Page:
Jesus existed before anything was created.
In the beginning was the Word, and the Word was with God, and the Word was God. He was in the beginning with God. All things came into being through Him, and apart from Him nothing came into being that has come into being.
In his use of in the beginning, John refers back to the starting point of all things and not the starting point of Jesus’ ministry as he does in 1 John 1:1 (cf: Genesis 1:1). This is plainly clear in verse 3 where he mentions that all things came into being.
His writing can be compared with the Creation account. Turning back to Genesis 1:1, we read that the beginning of all things is the moment at which “God created the heavens and the earth.” This is said to be the starting point of space-time-matter.
Of course, he is still appealing to Jesus. He explains that at that moment, Jesus existed. Thus, we can rightly conclude that Jesus existed before then and also that He existed forever.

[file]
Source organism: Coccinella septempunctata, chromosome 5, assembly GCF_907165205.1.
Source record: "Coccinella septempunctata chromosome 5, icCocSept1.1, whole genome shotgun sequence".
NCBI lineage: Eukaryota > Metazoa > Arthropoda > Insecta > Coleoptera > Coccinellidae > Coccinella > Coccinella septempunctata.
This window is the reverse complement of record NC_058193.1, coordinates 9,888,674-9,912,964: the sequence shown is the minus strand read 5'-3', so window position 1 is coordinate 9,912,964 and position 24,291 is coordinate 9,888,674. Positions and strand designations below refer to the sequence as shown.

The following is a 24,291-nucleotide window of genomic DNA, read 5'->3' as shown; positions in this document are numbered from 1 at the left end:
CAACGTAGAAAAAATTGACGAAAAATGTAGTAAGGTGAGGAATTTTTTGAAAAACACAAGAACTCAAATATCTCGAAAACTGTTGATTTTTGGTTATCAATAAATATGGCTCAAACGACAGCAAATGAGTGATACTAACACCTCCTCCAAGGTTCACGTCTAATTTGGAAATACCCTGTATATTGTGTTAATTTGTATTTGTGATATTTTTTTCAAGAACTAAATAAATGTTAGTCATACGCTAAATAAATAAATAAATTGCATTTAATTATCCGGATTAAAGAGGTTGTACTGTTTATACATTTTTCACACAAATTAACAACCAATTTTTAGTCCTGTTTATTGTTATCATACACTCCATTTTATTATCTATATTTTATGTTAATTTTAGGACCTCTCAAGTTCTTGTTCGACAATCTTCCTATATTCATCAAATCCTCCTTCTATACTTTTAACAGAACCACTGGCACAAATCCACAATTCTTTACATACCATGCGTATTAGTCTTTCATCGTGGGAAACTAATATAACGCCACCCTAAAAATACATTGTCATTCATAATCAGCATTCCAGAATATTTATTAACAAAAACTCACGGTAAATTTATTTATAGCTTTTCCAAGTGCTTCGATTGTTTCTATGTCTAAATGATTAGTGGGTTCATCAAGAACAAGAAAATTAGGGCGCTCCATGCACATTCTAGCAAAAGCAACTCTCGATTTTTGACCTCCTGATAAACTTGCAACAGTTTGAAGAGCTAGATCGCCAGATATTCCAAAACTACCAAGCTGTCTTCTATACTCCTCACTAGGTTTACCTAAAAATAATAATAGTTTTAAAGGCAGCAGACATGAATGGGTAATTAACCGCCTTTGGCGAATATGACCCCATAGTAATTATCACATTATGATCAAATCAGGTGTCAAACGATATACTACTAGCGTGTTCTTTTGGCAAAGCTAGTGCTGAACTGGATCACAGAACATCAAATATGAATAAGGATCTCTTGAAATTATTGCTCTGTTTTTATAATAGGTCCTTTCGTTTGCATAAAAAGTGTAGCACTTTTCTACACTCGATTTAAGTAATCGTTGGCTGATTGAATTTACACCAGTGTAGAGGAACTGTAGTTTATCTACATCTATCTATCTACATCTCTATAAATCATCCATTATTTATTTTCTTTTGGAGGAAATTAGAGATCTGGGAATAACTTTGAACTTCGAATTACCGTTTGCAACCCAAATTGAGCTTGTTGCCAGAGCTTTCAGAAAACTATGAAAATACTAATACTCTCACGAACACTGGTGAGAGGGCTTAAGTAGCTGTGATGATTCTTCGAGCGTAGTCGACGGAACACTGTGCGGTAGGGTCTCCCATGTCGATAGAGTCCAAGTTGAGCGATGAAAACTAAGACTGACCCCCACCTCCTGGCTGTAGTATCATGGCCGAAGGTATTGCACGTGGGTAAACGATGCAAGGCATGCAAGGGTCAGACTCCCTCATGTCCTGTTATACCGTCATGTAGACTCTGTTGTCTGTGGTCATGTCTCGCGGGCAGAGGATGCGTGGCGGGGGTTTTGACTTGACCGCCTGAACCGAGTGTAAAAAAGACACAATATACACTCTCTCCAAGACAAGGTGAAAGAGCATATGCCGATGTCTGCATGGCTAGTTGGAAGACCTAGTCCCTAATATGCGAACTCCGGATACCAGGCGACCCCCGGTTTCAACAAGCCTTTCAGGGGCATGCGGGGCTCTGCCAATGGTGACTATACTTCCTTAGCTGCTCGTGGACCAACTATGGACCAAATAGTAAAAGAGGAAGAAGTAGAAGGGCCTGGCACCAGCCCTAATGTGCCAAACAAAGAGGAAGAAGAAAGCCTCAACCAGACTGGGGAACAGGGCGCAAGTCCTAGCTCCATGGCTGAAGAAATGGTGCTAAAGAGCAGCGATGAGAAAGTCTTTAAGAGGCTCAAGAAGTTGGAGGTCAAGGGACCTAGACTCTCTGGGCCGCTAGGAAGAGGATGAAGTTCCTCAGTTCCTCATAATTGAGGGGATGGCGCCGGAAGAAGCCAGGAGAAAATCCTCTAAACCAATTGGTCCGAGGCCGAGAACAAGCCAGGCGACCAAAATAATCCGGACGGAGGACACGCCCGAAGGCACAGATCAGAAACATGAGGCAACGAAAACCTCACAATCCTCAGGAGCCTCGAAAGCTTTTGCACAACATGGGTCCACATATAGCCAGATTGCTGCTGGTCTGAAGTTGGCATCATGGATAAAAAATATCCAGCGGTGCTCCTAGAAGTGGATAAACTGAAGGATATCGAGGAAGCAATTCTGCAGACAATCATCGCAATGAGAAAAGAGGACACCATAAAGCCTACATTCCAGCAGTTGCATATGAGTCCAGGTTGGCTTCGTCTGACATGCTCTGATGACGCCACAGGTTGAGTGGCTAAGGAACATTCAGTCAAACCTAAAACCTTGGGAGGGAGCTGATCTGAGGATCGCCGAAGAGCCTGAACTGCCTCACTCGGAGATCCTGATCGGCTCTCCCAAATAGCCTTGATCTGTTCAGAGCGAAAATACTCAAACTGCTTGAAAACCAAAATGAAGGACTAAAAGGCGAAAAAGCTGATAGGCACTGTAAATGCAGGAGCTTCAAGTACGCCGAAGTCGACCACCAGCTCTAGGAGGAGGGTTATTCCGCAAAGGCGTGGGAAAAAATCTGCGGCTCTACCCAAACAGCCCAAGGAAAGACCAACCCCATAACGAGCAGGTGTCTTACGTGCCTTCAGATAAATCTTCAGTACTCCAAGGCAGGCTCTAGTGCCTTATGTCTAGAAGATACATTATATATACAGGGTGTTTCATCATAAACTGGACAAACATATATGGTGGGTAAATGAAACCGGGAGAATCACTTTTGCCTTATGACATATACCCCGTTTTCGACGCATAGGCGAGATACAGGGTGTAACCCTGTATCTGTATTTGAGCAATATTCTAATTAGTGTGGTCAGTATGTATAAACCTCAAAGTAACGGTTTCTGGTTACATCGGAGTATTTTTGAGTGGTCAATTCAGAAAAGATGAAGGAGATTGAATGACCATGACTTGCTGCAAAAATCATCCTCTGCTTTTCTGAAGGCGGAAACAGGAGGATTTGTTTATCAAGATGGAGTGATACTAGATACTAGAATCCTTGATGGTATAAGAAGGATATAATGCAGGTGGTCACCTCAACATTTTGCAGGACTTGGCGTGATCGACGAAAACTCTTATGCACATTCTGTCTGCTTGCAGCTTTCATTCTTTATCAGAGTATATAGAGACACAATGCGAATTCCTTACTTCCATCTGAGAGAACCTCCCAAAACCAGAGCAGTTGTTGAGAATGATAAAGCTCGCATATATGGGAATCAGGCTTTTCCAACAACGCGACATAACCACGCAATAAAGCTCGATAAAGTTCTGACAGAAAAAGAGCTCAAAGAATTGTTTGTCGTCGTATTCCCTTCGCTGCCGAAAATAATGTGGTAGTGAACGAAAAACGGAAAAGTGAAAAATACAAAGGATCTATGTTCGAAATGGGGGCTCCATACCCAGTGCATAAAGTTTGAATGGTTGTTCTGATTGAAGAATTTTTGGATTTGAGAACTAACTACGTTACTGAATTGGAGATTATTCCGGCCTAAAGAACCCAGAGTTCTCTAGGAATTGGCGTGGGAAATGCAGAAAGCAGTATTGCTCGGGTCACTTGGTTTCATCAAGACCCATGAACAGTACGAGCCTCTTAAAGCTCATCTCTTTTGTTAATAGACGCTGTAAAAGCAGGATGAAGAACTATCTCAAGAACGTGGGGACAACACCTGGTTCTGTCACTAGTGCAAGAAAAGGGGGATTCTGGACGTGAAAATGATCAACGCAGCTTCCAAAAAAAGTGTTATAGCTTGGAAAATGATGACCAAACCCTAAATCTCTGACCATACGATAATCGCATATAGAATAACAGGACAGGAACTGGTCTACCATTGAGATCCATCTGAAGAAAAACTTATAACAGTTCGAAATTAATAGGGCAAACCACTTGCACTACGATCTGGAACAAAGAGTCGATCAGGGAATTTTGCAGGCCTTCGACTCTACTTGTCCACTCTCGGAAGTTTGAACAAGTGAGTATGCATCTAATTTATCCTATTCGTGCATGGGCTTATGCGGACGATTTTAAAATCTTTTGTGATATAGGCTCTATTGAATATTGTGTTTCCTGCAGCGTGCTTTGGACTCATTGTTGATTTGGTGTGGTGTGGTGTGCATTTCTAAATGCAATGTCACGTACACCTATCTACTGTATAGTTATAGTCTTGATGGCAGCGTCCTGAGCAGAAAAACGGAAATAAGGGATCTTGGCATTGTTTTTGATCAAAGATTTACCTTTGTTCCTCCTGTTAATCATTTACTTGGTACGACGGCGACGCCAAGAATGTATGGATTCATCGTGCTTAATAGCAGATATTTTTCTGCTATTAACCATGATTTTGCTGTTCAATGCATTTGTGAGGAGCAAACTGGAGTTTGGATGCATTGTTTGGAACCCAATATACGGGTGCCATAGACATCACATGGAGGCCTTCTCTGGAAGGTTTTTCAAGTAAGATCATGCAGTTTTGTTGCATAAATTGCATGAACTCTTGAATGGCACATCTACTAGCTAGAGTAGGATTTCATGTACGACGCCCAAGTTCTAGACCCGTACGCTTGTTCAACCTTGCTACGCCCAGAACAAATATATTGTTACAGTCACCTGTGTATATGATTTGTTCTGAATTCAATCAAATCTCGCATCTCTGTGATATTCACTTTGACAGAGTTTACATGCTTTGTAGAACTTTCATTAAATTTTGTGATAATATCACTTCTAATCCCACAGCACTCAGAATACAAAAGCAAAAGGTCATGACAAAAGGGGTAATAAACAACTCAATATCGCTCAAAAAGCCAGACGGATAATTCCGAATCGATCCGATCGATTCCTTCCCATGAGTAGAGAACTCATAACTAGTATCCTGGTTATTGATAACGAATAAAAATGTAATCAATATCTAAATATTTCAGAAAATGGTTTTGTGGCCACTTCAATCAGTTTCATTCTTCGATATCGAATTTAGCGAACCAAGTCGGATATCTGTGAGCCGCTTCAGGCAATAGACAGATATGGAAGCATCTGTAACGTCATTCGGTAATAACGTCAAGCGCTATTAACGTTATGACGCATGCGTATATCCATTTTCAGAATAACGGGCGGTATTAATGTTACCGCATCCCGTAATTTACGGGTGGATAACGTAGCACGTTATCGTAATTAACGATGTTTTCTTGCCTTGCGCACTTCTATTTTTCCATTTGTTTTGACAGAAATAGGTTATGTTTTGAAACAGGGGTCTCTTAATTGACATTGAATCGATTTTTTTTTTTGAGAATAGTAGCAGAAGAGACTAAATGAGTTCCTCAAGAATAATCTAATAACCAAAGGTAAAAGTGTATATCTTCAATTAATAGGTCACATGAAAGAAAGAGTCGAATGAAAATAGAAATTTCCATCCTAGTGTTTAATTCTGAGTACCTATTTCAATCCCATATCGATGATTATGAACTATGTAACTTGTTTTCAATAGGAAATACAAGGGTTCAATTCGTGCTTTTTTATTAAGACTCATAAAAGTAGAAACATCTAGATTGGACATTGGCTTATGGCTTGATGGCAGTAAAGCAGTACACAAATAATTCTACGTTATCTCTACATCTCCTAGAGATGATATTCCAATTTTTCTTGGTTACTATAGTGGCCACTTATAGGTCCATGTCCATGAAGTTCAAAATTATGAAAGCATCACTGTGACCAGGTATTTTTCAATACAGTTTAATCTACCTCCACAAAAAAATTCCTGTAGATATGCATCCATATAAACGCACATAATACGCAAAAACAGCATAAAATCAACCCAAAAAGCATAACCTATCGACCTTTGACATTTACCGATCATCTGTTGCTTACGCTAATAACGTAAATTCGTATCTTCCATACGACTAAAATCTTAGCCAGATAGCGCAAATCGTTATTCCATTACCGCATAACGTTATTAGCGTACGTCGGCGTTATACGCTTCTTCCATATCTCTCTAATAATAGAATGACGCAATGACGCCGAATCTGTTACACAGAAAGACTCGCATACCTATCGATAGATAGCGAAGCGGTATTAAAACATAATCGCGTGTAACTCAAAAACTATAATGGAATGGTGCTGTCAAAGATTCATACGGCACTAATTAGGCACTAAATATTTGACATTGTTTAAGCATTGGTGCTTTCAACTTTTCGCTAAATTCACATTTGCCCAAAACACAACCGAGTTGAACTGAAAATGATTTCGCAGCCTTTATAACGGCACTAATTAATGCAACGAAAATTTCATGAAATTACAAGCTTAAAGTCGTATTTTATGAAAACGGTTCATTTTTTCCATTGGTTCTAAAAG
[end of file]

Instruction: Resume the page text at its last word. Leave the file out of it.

Why can we conclude that so easily? Because, to exist before time actually was created is to exist outside of time. One cannot create time while existing inside of time. In more practical terms, you can never create something that your life depends on for existence. It is a contradiction. If Jesus required time to exist, then he would not be able to create time and therefore, would not exist until time existed. Therefore, Jesus is eternal and has no dependency of existence on time.
Jesus existed before time, because He created time. What a deep thought!
It gets deeper though. John describes Jesus as the Word. In Genesis 1:1 we read that God spoke all things into existence. The Greek word that John is imploring is the wordlogos which means “spoken word, utterance, speech.”
What is interesting here is that it seems that John has accurately connected the existence of the Trinity in the creation record. Jesus is there because Jesus is the Word of God. This may be because he views Jesus as the Wisdom and Will of God. Or maybe it is because Jesus is the lively image of God’s mind.
John Calvin notes that speech “is said to be among men the image of the mind.”1 So it is very appropriate that John calls Jesus the speech of God. For Jesus is the lively expression of the mind of God. He is the most visual and tangible communication from God to man.
Jesus, the lively expression of God, is eternally God.
- John Calvin, Commentary on the Gospel According to John, (Baker Book House, 2005), p. 26.